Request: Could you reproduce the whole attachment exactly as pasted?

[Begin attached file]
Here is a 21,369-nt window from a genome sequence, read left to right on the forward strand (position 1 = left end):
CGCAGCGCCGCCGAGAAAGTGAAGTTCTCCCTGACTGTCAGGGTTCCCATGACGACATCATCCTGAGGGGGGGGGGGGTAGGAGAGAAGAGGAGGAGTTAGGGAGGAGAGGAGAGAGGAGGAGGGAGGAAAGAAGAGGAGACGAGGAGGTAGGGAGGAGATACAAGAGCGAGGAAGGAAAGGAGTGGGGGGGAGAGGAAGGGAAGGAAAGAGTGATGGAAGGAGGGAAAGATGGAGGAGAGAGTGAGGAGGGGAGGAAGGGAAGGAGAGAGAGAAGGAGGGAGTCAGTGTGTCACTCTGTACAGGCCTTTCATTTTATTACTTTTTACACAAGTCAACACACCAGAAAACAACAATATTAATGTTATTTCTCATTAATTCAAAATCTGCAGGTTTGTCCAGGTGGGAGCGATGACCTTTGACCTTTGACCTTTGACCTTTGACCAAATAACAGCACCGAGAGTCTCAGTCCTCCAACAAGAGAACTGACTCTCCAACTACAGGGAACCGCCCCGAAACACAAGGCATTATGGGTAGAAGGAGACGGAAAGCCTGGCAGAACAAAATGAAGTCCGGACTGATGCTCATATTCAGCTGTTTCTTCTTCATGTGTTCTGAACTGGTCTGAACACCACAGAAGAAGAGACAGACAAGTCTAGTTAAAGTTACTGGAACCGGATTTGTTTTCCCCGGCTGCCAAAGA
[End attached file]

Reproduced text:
Here is a 21,369-nt window from a genome sequence, read left to right on the forward strand (position 1 = left end):
CGCAGCGCCGCCGAGAAAGTGAAGTTCTCCCTGACTGTCAGGGTTCCCATGACGACATCATCCTGAGGGGGGGGGGGGTAGGAGAGAAGAGGAGGAGTTAGGGAGGAGAGGAGAGAGGAGGAGGGAGGAAAGAAGAGGAGACGAGGAGGTAGGGAGGAGATACAAGAGCGAGGAAGGAAAGGAGTGGGGGGGAGAGGAAGGGAAGGAAAGAGTGATGGAAGGAGGGAAAGATGGAGGAGAGAGTGAGGAGGGGAGGAAGGGAAGGAGAGAGAGAAGGAGGGAGTCAGTGTGTCACTCTGTACAGGCCTTTCATTTTATTACTTTTTACACAAGTCAACACACCAGAAAACAACAATATTAATGTTATTTCTCATTAATTCAAAATCTGCAGGTTTGTCCAGGTGGGAGCGATGACCTTTGACCTTTGACCTTTGACCTTTGACCAAATAACAGCACCGAGAGTCTCAGTCCTCCAACAAGAGAACTGACTCTCCAACTACAGGGAACCGCCCCGAAACACAAGGCATTATGGGTAGAAGGAGACGGAAAGCCTGGCAGAACAAAATGAAGTCCGGACTGATGCTCATATTCAGCTGTTTCTTCTTCATGTGTTCTGAACTGGTCTGAACACCACAGAAGAAGAGACAGACAAGTCTAGTTAAAGTTACTGGAACCGGATTTGTTTTCCCCGGCTGCCAAAGA